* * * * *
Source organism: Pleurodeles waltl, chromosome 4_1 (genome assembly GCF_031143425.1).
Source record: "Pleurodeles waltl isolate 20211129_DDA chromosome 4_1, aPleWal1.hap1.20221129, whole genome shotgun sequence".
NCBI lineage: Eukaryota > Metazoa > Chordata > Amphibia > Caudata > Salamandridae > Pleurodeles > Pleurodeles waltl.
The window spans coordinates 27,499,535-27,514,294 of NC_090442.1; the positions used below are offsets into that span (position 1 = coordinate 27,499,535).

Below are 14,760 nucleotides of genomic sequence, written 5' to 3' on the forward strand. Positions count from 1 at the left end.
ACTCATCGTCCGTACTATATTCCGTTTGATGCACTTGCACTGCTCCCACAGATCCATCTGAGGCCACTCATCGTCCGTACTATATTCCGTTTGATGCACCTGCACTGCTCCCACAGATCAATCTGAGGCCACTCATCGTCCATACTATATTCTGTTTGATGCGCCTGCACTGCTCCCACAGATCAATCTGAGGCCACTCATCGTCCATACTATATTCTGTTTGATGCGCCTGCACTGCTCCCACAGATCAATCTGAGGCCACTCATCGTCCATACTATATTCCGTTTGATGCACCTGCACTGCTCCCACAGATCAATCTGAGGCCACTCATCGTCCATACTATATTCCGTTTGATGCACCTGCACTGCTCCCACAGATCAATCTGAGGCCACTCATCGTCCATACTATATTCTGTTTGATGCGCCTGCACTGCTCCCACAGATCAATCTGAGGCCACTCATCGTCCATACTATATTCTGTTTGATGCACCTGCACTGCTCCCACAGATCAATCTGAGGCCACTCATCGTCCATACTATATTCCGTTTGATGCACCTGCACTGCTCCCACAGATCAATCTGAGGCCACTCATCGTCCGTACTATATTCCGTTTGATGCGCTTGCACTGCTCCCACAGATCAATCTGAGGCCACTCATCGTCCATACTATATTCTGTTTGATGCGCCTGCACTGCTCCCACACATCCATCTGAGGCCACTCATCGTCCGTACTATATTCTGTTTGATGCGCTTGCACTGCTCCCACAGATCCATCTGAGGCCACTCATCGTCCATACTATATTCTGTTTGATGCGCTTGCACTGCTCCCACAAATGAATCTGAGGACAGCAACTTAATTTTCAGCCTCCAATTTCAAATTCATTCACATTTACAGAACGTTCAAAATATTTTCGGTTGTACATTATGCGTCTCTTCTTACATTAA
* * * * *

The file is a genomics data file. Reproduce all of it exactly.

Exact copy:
Source organism: Pleurodeles waltl, chromosome 4_1 (genome assembly GCF_031143425.1).
Source record: "Pleurodeles waltl isolate 20211129_DDA chromosome 4_1, aPleWal1.hap1.20221129, whole genome shotgun sequence".
NCBI lineage: Eukaryota > Metazoa > Chordata > Amphibia > Caudata > Salamandridae > Pleurodeles > Pleurodeles waltl.
The window spans coordinates 27,499,535-27,514,294 of NC_090442.1; the positions used below are offsets into that span (position 1 = coordinate 27,499,535).

Below are 14,760 nucleotides of genomic sequence, written 5' to 3' on the forward strand. Positions count from 1 at the left end.
ACTCATCGTCCGTACTATATTCCGTTTGATGCACTTGCACTGCTCCCACAGATCCATCTGAGGCCACTCATCGTCCGTACTATATTCCGTTTGATGCACCTGCACTGCTCCCACAGATCAATCTGAGGCCACTCATCGTCCATACTATATTCTGTTTGATGCGCCTGCACTGCTCCCACAGATCAATCTGAGGCCACTCATCGTCCATACTATATTCTGTTTGATGCGCCTGCACTGCTCCCACAGATCAATCTGAGGCCACTCATCGTCCATACTATATTCCGTTTGATGCACCTGCACTGCTCCCACAGATCAATCTGAGGCCACTCATCGTCCATACTATATTCCGTTTGATGCACCTGCACTGCTCCCACAGATCAATCTGAGGCCACTCATCGTCCATACTATATTCTGTTTGATGCGCCTGCACTGCTCCCACAGATCAATCTGAGGCCACTCATCGTCCATACTATATTCTGTTTGATGCACCTGCACTGCTCCCACAGATCAATCTGAGGCCACTCATCGTCCATACTATATTCCGTTTGATGCACCTGCACTGCTCCCACAGATCAATCTGAGGCCACTCATCGTCCGTACTATATTCCGTTTGATGCGCTTGCACTGCTCCCACAGATCAATCTGAGGCCACTCATCGTCCATACTATATTCTGTTTGATGCGCCTGCACTGCTCCCACACATCCATCTGAGGCCACTCATCGTCCGTACTATATTCTGTTTGATGCGCTTGCACTGCTCCCACAGATCCATCTGAGGCCACTCATCGTCCATACTATATTCTGTTTGATGCGCTTGCACTGCTCCCACAAATGAATCTGAGGACAGCAACTTAATTTTCAGCCTCCAATTTCAAATTCATTCACATTTACAGAACGTTCAAAATATTTTCGGTTGTACATTATGCGTCTCTTCTTACATTAA